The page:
Aircraft Noise

The Royal Australian Air Force provides air and space power for Australia's security. Air Force continues to play a critical role in Operation Slipper, to prevent Afghanistan from being used by terrorists to plan, prepare and train to undertake attacks against Australians. In 2011, Air Force played an essential role in Operation Queensland Flood Assist, Operation Yasi Assist, Operation Christchurch Assist, and Operation Pacific Assist.

Air Force's ability to respond quickly is a result of our high training standards. No one can predict when or where Air Force will need to respond, so our pilots and crews need experience in a range of environments. This includes day and night flying, high and low altitude flying (below 500 feet or 150 metres) and bombing and strafing practice.

Although some training is conducted using flying simulators, nothing replaces actual experience for our pilots and crews. When flying, Air Force pilots and crews operate the aircraft in a way that minimises aircraft noise.

The Air Force has an honest and open approach about the noise experienced by residents living near our bases. Although aircraft noise will never be eliminated, Air Force is doing everything it can to reduce noise impacts on communities, whilst balancing operational and training requirements.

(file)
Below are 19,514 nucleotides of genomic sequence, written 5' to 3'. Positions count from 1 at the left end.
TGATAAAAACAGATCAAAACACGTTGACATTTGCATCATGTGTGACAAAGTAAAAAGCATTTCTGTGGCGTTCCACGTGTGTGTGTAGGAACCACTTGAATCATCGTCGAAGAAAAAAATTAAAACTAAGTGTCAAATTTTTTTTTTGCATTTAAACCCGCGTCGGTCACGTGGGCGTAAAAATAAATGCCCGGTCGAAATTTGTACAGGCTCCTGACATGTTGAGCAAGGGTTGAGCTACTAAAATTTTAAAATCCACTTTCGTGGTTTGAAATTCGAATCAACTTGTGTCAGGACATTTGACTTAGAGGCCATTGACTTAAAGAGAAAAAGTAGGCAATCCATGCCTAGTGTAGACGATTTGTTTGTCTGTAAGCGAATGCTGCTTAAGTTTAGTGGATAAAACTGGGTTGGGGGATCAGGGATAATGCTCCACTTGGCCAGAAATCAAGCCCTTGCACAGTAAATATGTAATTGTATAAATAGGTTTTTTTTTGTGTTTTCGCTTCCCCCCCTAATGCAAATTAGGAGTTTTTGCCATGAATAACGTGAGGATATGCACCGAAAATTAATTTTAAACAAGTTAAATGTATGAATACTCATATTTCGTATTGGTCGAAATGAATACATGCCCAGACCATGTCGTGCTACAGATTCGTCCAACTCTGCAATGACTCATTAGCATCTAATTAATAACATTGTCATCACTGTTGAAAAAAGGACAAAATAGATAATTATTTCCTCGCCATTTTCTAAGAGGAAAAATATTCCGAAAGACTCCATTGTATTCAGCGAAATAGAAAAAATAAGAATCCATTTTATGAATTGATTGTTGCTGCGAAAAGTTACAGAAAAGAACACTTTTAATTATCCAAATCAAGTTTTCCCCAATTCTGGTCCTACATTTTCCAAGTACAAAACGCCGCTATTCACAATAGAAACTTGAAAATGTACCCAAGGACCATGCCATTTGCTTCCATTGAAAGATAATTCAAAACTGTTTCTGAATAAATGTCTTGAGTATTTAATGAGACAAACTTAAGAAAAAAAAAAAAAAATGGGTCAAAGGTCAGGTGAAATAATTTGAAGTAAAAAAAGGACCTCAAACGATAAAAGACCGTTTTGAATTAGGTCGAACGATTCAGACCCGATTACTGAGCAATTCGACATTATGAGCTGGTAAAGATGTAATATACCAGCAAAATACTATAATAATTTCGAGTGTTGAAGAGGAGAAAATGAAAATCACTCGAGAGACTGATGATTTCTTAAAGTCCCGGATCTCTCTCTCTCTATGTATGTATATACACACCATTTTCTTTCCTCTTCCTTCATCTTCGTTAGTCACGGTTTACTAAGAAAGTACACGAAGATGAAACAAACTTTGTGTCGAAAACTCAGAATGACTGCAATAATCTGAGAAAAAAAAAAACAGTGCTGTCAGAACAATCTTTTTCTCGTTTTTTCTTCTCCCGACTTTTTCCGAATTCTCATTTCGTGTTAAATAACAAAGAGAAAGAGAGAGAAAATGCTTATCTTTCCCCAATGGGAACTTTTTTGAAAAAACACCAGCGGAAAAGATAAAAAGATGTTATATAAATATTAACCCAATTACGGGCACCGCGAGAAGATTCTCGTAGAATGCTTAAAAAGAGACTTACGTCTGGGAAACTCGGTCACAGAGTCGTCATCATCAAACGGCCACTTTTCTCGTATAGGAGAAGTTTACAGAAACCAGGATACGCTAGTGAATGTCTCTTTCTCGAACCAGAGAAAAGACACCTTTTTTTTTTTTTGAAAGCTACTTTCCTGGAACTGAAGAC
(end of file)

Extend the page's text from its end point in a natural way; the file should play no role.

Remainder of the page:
Aircraft Noise Exposure Forecast (ANEF) Maps

Defence is required to produce ANEF's for its military airfields around Australia whenever there are significant changes to aircraft movements, or the existing ANEF expires.

Town Councils use the ANEF, through the Australian Standard 2021 – 2000, as guidance for the siting and construction of new buildings against the effects of aircraft noise.

ANEF's are produced by forecasting the noise that will be created when aircraft fly on the most commonly used flight paths. Defence ANEF's include the forecast noise from both civilian and military aircraft in a future year.

You can view the Australian Noise Exposure Forecast (ANEF) map for your local base on our website

Noise and Flight Path Monitoring (NFPM)

RAAF Bases Williamtown, Amberley and Darwin have a computer based NFPM system. The reports can be viewed on the defence website. The NFMP system provides information about aircraft noise for the public in a format that easy to read and understand.

Making an aircraft noise enquiry or complaint

To make an enquiry about aircraft noise, you should call 1300 DEFENCE (1300 333 362) and ask to be connected to your local base.

Air Force bases are busy places – you may need to leave a message on an answering machine so that we can return your phone call. Alternatively, you may write to your local base, addressing your letter to the Base Command Post.

If you make an enquiry, your enquiry will be recorded and an investigation will be commenced to determine if it was an Air Force aircraft, and then to determine if Air Force was operating within relevant procedures and guidelines.

To assist with the investigation, you should clearly give the date and time, your location, and a description of the event that caused you to make the enquiry. Please note that inappropriate language will not be tolerated.

The investigation may take up to 28 days, however in most cases you will receive a reply in less time.

Monthly flight schedules at RAAF Base Williamtown

Air Force is undertaking a six month trial at RAAF Base Williamtown to better inform local communities of our fast jet flying activities. View monthly flight schedules for RAAF Base Williamtown at here.